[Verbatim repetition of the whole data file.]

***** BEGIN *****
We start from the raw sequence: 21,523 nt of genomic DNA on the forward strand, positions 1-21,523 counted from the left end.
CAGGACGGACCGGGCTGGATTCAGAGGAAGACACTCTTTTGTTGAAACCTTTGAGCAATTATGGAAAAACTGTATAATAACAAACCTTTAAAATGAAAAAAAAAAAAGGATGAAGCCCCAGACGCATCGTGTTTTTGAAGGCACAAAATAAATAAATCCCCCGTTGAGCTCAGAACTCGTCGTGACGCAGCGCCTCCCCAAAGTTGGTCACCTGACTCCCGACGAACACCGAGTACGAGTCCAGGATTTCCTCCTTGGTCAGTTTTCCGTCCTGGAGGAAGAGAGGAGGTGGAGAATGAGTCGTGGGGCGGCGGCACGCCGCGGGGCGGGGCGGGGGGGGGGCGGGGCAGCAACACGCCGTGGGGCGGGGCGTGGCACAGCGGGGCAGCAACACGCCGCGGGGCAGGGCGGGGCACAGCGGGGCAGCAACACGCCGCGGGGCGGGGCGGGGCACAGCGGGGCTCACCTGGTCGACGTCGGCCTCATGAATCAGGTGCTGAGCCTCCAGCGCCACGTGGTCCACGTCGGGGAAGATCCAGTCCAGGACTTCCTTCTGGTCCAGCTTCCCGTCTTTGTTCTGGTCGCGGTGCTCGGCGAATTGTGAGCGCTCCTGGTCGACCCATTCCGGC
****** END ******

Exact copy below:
We start from the raw sequence: 21,523 nt of genomic DNA on the forward strand, positions 1-21,523 counted from the left end.
CAGGACGGACCGGGCTGGATTCAGAGGAAGACACTCTTTTGTTGAAACCTTTGAGCAATTATGGAAAAACTGTATAATAACAAACCTTTAAAATGAAAAAAAAAAAAGGATGAAGCCCCAGACGCATCGTGTTTTTGAAGGCACAAAATAAATAAATCCCCCGTTGAGCTCAGAACTCGTCGTGACGCAGCGCCTCCCCAAAGTTGGTCACCTGACTCCCGACGAACACCGAGTACGAGTCCAGGATTTCCTCCTTGGTCAGTTTTCCGTCCTGGAGGAAGAGAGGAGGTGGAGAATGAGTCGTGGGGCGGCGGCACGCCGCGGGGCGGGGCGGGGGGGGGGCGGGGCAGCAACACGCCGTGGGGCGGGGCGTGGCACAGCGGGGCAGCAACACGCCGCGGGGCAGGGCGGGGCACAGCGGGGCAGCAACACGCCGCGGGGCGGGGCGGGGCACAGCGGGGCTCACCTGGTCGACGTCGGCCTCATGAATCAGGTGCTGAGCCTCCAGCGCCACGTGGTCCACGTCGGGGAAGATCCAGTCCAGGACTTCCTTCTGGTCCAGCTTCCCGTCTTTGTTCTGGTCGCGGTGCTCGGCGAATTGTGAGCGCTCCTGGTCGACCCATTCCGGC